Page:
School zone speed limit law
will change with signs, seasons
It's late spring, and Oregon children are finishing another year of school and heading into summer vacation -- but drivers still need to follow speed limits in school zones.
House Bill 2840 from the 2005 Legislature will change the law in some school zones, as of July 1 this year. During the summer, signs will be replaced in zones affected by the law change before school opens again in the fall.
"Before and after any signs are changed, to be safe drivers need only remember to follow the 20 mph speed limit when and where the signs say," said Sue Riehl, Youth Program Manager for the Oregon Department of Transportation's Safety Division.
Oregon law will continue to require drivers to slow to 20 mph in school zones where flashing lights indicate children are arriving at or leaving school. What will change over the summer is that if a school zone has no flashing lights, the 20 mph speed limit will apply from 7 a.m. to 5 p m. on days when school is in session.
One simple rule of thumb will always work: Follow the signs, and when in doubt, slow down.
"Or, just remember your ABCs for school zones." Riehl said. Effective July 1, 2006, the speed limit is 20 mph or less in school zones in any of the following situations:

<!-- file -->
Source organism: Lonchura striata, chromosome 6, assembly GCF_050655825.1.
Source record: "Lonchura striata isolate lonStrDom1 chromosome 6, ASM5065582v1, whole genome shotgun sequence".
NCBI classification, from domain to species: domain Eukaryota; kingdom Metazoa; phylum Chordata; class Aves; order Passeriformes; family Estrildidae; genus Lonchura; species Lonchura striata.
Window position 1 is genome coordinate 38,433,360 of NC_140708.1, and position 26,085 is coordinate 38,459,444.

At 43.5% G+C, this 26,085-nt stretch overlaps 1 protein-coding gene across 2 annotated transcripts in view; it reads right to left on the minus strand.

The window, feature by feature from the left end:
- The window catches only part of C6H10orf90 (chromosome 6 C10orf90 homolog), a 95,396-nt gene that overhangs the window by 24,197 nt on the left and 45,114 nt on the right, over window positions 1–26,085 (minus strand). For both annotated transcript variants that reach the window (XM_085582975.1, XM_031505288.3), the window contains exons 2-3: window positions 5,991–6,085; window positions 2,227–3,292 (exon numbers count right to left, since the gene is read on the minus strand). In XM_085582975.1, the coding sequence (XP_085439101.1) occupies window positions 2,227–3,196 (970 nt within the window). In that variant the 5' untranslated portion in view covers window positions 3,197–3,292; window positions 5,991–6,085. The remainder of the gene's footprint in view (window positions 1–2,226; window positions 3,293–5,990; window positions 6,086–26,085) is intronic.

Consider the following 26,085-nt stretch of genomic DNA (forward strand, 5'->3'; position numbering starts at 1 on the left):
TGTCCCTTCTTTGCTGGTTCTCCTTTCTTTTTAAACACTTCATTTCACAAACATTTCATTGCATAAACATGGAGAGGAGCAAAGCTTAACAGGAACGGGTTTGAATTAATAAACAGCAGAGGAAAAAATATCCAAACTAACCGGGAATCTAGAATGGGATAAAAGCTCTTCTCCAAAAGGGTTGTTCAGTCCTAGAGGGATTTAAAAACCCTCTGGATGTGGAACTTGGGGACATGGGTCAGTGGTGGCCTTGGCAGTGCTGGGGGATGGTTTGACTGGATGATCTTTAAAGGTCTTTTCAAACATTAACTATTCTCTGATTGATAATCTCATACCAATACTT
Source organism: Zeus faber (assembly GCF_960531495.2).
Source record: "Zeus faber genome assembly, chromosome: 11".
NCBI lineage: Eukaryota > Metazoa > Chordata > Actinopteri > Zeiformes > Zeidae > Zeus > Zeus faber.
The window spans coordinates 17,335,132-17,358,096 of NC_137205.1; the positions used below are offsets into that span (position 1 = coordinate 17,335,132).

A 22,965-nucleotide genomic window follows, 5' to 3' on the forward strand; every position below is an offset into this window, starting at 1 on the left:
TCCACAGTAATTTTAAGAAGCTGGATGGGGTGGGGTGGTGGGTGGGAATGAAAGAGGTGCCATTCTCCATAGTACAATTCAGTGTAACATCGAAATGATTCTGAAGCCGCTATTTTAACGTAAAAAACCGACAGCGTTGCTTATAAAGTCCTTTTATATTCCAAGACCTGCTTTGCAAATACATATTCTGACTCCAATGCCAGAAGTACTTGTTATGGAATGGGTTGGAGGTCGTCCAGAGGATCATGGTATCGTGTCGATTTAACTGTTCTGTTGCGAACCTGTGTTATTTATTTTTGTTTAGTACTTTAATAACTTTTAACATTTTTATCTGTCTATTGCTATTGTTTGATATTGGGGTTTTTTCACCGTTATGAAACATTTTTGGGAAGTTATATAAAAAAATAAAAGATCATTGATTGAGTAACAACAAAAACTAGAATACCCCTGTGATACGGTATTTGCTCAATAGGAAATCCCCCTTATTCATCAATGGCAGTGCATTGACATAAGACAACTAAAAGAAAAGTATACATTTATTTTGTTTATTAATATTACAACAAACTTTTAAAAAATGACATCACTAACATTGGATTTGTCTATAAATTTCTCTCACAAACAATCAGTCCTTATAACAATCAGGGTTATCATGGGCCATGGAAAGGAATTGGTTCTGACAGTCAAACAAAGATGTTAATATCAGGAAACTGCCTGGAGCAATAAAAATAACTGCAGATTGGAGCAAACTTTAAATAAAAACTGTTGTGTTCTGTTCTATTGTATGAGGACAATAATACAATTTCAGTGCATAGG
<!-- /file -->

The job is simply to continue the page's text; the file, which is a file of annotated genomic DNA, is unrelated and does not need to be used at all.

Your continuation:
* A -- Any time a yellow light on a school speed sign is flashing.
* B -- Between 7 am. anc 5 p.m. on school days, as posted on signs in a school zone adjacent to school grounds.
* C -- Crosswalks not adjacent to school grounds. This means where children are waiting at a crosswalk or occupying or walking within a crosswalk, or a traffic patrol person is present to assist children at a crosswalk.
Driving just 5 mph over the 20 mph speed limit increases the risk of hitting a child and increases the severity of the injury when a child is struck by a vehicle, Riehi said.
ODOT is providing funding for 43 flashing yellow light systems in school zones located on Oregon highways administered by the department, at a cost of Ebout $600,000. This list does not include any changes or school-zone safety enhancements that cities or counties may make.